Waterfront Living on the Cape: Oceanfront, Bayside, or Alongside a Pond?

Cape Cod optimizes New England's beauty. Settling on the Cape offers amazing views of waterfronts, find out which one is right for you.
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Cape Real Estate
Cape Cod Realty
Kim Clark
Bayside Realty Consultants
Waterfront Property

Real Estate


Jan. 2, 2013 - PRLog -- Living on Cape Cod conjures up notions of dreamlike beaches and lonely lighthouses, quaint villages brimming with local charm, and Cape Blue cascade of abundant summer hydrangeas. And for as geographically compact as the Cape actually is, it’s a study in contrasts, with opportunities for all manner of outdoor recreation and relaxation.

So when you consider where you want to settle on the Cape, you’re going to want to consider the different amenities each area has to offer. Naturally, one of the first features to consider is water.

Water is bound to be nearby wherever you go on the Cape, and there are three main types of water to consider: the ocean (including the sound), the bay, and the many saltwater, freshwater, and kettle ponds – numbering close to 1,000 – that dapple the landscape. Fortunately for homebuyers looking to relocate or buy a vacation home on the Cape, there is real estate available near each of these. So, what’s the best fit for you?

You should start by asking yourself what your motivation is. Do you enjoy a pretty view? Peace and quiet? Lots of activity? What kind of water sports do you most enjoy? Swimming? Boating? Fishing? Kayaking? Tubing? Is proximity to the mainland or islands important to you?

When people think of the Cape, most think of the ocean. Of course, Cape Cod is surrounded by the Atlantic Ocean and the Cape Cod Bay – not to mention Buzzards Bay and Nantucket and Vineyard Sounds. So what are the differences in these waterfronts?

Along the eastern shoreline of the Cape in towns like Chatham, you’ll find beaches with soft, white sand and surf conditions that range from gently rolling waves to crashing whitecaps. The water can be pretty chilly. The scenery, from nature preserves to lighthouses, is nothing short of breathtaking.

Cape Cod Bay beaches on the northern side of the Cape offer mild surf, tidal pools, and sand mixed with pebbly tide lines. This is an excellent area for beachcombing, with lots of good beaches for kids. It’s a good idea to keep track of tides, which recede across large expanses, only to return quickly with rapidly rising water levels.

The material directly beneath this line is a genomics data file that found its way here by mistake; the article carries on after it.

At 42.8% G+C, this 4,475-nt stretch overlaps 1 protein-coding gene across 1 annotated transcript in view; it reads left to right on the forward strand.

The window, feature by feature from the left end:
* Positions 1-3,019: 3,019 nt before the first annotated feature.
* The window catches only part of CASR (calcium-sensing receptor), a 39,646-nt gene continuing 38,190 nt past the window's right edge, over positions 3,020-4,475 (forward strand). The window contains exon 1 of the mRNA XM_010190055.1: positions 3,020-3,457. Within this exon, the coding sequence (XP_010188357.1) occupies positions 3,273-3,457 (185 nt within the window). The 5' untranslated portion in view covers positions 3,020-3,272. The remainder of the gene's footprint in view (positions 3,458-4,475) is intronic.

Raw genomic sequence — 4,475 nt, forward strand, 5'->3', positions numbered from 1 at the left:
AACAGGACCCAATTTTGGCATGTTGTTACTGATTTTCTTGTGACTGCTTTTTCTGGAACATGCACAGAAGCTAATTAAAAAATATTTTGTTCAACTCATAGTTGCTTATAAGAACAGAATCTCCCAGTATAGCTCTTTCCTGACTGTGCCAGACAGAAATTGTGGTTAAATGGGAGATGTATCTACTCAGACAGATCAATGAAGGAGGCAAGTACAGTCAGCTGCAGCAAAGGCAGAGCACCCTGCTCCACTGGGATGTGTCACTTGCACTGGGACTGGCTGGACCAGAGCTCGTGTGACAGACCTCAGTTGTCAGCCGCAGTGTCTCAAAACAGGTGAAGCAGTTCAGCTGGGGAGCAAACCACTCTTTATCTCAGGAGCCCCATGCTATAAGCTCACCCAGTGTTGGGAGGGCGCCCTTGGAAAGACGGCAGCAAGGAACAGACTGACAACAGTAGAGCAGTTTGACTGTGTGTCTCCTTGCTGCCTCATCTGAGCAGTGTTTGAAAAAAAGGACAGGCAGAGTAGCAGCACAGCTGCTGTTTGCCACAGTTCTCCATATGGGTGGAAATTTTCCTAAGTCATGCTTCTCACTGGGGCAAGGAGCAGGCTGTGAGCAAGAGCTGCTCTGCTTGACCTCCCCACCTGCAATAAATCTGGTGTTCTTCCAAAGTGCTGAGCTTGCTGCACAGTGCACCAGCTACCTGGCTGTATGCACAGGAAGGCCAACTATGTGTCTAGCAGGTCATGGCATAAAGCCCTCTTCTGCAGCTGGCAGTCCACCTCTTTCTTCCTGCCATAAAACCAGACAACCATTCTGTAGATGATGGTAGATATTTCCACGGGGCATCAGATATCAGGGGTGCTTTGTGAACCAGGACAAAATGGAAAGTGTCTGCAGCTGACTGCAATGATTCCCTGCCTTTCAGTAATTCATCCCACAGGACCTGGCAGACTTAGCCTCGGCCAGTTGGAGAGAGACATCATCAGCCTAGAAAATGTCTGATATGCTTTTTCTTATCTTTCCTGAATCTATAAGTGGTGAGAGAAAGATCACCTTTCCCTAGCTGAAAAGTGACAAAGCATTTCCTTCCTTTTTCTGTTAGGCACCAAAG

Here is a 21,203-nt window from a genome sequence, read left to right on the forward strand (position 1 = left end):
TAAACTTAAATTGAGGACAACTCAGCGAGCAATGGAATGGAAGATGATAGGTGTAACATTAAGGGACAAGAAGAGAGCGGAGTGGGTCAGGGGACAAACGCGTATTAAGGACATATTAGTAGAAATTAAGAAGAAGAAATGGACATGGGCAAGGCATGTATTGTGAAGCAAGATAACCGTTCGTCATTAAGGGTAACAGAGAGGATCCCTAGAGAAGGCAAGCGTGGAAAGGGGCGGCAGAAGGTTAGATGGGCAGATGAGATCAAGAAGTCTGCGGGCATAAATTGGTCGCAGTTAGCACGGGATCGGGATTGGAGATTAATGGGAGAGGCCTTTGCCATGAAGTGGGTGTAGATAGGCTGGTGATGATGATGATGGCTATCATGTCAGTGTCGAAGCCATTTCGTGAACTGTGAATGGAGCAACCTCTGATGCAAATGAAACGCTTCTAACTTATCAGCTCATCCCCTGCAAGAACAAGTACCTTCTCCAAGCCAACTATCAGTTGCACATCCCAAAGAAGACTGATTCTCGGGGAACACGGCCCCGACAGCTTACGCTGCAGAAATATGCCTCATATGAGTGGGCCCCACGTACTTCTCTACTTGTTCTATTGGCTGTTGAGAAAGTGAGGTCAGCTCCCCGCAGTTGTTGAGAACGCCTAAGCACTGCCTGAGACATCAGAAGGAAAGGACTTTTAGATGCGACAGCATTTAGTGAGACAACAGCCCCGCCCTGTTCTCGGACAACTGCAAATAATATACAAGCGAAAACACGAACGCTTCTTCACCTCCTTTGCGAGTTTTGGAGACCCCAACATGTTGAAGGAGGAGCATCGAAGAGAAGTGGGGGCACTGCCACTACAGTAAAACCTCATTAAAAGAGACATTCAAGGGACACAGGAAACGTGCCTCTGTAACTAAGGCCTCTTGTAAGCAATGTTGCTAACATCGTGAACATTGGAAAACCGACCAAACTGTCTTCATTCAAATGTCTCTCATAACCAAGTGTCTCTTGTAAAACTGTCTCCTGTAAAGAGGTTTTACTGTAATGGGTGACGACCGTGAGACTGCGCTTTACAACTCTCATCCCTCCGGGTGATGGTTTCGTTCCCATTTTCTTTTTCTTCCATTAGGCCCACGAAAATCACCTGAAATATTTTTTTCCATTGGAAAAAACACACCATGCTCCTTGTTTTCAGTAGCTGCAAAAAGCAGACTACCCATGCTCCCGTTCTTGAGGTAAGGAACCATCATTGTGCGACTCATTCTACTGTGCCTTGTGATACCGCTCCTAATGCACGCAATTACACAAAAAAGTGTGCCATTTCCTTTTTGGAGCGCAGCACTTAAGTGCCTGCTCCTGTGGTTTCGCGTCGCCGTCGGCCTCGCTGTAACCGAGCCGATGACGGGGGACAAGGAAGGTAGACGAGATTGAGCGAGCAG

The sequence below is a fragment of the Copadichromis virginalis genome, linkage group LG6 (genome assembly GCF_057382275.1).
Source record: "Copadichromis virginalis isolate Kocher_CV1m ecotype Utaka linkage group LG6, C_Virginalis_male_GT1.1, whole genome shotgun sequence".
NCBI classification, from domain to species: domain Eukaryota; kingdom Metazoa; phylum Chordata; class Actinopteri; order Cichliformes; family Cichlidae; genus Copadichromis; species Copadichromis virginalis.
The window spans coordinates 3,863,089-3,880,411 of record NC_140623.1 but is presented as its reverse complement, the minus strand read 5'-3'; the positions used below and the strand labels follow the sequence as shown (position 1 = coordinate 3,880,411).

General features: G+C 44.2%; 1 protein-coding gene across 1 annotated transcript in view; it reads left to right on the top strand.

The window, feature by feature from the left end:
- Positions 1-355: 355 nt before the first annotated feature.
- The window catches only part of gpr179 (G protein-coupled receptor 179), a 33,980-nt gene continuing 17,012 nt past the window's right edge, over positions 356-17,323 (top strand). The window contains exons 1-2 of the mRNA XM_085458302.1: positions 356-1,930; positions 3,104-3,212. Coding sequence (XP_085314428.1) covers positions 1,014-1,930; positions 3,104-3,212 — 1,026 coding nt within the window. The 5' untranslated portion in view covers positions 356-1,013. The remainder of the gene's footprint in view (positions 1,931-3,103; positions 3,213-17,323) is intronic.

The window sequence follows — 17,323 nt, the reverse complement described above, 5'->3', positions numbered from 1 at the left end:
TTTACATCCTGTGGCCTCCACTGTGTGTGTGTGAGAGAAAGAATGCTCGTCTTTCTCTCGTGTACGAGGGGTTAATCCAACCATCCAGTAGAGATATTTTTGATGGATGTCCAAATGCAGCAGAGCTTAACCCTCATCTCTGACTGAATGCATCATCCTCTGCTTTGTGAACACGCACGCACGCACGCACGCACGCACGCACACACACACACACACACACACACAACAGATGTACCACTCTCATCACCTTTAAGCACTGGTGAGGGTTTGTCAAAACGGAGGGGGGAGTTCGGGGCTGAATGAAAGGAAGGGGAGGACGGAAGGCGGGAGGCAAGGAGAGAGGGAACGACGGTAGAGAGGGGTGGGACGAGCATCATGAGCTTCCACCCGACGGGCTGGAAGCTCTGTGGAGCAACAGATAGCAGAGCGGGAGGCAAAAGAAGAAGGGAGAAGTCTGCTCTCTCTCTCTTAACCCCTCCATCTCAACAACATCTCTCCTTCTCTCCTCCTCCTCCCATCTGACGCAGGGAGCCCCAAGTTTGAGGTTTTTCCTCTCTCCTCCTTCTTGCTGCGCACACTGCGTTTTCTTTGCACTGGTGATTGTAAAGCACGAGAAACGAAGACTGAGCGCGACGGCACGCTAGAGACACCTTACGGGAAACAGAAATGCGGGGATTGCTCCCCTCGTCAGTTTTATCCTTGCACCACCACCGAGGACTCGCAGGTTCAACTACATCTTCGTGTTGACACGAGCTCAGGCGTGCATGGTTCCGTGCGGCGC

Watersports abound on Nantucket and Vineyard Sounds and on Buzzards Bay on the southern and western shores of the Cape. Sand might not be quite as pristine as in other areas, but the gentle surf befits activities like windsurfing and kayaking. The atmosphere is generally family-friendly and water temperatures are pleasant in the summertime.

But the beaches that rim the Cape aren’t home to the only waterfront property available. Of the numerous ponds, about 20 account for almost half of the pond acreage. Many of the smaller ponds have private access. From the saltwater inlet of Oyster Pond in Chatham to trout-stocked freshwater ponds like Scargo Lake in Dennis, Cape ponds are as varied as they are numerous.

Ponds have different restrictions regarding swimming and boating. For example, Santuit Pond in Mashpee allows the use of kayaks, canoes, sail boats, motor boats, and power boats, but jet-skis and waterskiing are allowed only between 10:00 AM and 7:00 PM. However, there are no gas-powered engines allowed on any of the ponds in Yarmouth, so boating is more restricted on Dennis Pond.

With so many bodies of water, fishing on the Cape offers everything from game fish to freshwater species to oysters and clams. If fishing is your passion, you’ll want to look into the various species native to each of the many ponds and ocean fishing areas. Permits and licenses are necessary for freshwater, saltwater, and shellfish fishing and are generally available in the town that holds jurisdiction over each pond or beach.

For those who enjoy sailing, you’ll find moorings at marinas around the Cape, but will need to check the availability, as many have wait lists. Likewise, you’ll want to research the location and accessibility of boat ramps.

Beaches in Massachusetts can be public or private, so you’ll want to familiarize yourself with which nearby beaches will be available to you if you purchase property on or near the waterfront, and how you should go about getting the necessary stickers to display in parking areas. If you have small children, you may want to consider whether the nearest beaches employ part- or full-time lifeguards.

You can hardly go wrong living on or near any waterfront on the Cape. Before you start your property search, make sure you know what your priorities are. You’re sure to find something that suits your lifestyle.
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